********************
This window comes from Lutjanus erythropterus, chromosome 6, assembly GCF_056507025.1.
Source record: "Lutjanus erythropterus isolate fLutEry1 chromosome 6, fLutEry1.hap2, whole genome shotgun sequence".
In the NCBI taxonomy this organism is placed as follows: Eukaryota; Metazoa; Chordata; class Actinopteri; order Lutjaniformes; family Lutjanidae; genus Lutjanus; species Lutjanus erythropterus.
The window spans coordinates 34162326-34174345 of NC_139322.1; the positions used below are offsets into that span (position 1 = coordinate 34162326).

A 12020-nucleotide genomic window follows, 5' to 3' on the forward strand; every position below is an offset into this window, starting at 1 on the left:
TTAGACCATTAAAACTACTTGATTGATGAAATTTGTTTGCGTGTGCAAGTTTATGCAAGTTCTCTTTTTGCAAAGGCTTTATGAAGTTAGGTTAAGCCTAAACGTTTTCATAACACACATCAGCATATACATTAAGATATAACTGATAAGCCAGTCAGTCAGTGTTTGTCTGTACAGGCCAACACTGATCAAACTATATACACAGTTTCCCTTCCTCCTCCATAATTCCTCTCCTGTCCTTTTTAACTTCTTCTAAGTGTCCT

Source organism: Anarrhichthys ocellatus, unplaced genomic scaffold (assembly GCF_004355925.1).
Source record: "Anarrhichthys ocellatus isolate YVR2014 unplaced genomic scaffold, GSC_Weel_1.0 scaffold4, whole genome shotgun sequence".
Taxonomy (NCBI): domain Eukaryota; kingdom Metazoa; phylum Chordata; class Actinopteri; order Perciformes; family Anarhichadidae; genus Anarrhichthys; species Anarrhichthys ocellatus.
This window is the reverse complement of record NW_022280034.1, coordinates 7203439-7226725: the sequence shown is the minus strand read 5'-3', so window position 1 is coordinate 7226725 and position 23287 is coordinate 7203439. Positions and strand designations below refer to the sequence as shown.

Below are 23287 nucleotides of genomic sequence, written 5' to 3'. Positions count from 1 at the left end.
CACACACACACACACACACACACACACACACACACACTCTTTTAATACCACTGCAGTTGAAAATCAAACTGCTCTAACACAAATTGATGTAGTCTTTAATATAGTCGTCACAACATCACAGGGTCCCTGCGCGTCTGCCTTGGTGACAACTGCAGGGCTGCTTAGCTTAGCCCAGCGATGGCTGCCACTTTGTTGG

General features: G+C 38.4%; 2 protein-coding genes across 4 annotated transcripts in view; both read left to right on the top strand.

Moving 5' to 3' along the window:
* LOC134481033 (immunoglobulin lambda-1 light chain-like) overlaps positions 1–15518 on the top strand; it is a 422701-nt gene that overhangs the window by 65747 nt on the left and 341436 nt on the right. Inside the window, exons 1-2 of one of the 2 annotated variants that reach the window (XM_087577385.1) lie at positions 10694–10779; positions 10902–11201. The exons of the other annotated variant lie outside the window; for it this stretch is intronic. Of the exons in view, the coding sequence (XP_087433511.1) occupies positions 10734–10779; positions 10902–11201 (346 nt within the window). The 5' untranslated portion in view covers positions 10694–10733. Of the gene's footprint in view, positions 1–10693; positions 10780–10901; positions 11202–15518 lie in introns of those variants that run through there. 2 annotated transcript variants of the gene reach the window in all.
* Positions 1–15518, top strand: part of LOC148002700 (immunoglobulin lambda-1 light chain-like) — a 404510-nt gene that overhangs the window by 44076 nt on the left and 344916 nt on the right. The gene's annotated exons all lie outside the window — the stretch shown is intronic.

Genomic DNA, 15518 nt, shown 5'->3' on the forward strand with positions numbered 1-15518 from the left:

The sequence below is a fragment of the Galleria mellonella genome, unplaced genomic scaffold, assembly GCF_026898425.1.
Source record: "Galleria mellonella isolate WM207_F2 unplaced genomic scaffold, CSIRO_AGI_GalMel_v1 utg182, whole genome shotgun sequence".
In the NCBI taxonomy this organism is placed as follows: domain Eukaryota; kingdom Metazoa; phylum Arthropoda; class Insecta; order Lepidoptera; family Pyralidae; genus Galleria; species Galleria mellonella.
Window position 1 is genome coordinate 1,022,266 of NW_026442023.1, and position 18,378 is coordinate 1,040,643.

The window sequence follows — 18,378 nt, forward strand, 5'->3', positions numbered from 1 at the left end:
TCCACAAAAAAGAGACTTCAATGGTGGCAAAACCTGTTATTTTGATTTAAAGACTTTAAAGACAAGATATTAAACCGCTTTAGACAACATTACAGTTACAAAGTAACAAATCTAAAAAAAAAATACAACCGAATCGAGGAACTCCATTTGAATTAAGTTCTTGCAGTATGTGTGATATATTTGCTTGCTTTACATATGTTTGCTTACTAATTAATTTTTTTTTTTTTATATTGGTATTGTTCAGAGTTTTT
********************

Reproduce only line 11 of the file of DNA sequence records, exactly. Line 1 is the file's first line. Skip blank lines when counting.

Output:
Below are 23287 nucleotides of genomic sequence, written 5' to 3'. Positions count from 1 at the left end.